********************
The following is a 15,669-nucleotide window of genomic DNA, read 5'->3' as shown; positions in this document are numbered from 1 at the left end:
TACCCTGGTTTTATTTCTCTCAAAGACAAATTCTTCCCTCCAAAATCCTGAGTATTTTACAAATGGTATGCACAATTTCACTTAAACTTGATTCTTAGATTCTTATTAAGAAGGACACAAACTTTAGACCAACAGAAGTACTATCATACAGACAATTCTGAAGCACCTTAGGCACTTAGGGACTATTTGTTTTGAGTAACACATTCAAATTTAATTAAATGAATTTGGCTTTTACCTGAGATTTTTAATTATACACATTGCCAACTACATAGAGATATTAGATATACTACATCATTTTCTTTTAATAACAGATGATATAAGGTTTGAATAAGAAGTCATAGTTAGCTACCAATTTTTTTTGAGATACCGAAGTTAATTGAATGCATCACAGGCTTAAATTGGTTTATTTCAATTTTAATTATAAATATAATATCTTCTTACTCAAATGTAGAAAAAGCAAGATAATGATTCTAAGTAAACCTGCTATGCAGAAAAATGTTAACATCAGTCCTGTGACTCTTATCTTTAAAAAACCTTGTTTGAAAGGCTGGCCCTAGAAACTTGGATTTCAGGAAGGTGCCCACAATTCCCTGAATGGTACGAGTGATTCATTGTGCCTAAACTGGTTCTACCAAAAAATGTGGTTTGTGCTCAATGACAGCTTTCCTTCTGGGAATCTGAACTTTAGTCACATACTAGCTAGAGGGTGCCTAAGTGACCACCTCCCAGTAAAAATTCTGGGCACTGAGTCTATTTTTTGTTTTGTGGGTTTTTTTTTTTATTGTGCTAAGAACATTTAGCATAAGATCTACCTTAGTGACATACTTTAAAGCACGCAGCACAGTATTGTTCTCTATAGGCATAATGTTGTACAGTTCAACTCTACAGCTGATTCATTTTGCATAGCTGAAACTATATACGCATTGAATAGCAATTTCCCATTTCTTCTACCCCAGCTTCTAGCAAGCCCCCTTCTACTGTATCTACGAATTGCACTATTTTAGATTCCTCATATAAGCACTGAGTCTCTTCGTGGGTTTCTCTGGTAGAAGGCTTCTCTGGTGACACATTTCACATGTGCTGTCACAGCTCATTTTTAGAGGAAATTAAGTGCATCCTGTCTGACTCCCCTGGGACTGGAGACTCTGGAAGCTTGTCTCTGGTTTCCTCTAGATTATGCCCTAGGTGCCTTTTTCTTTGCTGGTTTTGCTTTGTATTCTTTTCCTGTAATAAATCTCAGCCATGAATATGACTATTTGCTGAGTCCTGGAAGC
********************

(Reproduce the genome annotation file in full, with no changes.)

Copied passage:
The following is a 15,669-nucleotide window of genomic DNA, read 5'->3' as shown; positions in this document are numbered from 1 at the left end:
TACCCTGGTTTTATTTCTCTCAAAGACAAATTCTTCCCTCCAAAATCCTGAGTATTTTACAAATGGTATGCACAATTTCACTTAAACTTGATTCTTAGATTCTTATTAAGAAGGACACAAACTTTAGACCAACAGAAGTACTATCATACAGACAATTCTGAAGCACCTTAGGCACTTAGGGACTATTTGTTTTGAGTAACACATTCAAATTTAATTAAATGAATTTGGCTTTTACCTGAGATTTTTAATTATACACATTGCCAACTACATAGAGATATTAGATATACTACATCATTTTCTTTTAATAACAGATGATATAAGGTTTGAATAAGAAGTCATAGTTAGCTACCAATTTTTTTTGAGATACCGAAGTTAATTGAATGCATCACAGGCTTAAATTGGTTTATTTCAATTTTAATTATAAATATAATATCTTCTTACTCAAATGTAGAAAAAGCAAGATAATGATTCTAAGTAAACCTGCTATGCAGAAAAATGTTAACATCAGTCCTGTGACTCTTATCTTTAAAAAACCTTGTTTGAAAGGCTGGCCCTAGAAACTTGGATTTCAGGAAGGTGCCCACAATTCCCTGAATGGTACGAGTGATTCATTGTGCCTAAACTGGTTCTACCAAAAAATGTGGTTTGTGCTCAATGACAGCTTTCCTTCTGGGAATCTGAACTTTAGTCACATACTAGCTAGAGGGTGCCTAAGTGACCACCTCCCAGTAAAAATTCTGGGCACTGAGTCTATTTTTTGTTTTGTGGGTTTTTTTTTTTATTGTGCTAAGAACATTTAGCATAAGATCTACCTTAGTGACATACTTTAAAGCACGCAGCACAGTATTGTTCTCTATAGGCATAATGTTGTACAGTTCAACTCTACAGCTGATTCATTTTGCATAGCTGAAACTATATACGCATTGAATAGCAATTTCCCATTTCTTCTACCCCAGCTTCTAGCAAGCCCCCTTCTACTGTATCTACGAATTGCACTATTTTAGATTCCTCATATAAGCACTGAGTCTCTTCGTGGGTTTCTCTGGTAGAAGGCTTCTCTGGTGACACATTTCACATGTGCTGTCACAGCTCATTTTTAGAGGAAATTAAGTGCATCCTGTCTGACTCCCCTGGGACTGGAGACTCTGGAAGCTTGTCTCTGGTTTCCTCTAGATTATGCCCTAGGTGCCTTTTTCTTTGCTGGTTTTGCTTTGTATTCTTTTCCTGTAATAAATCTCAGCCATGAATATGACTATTTGCTGAGTCCTGGAAGC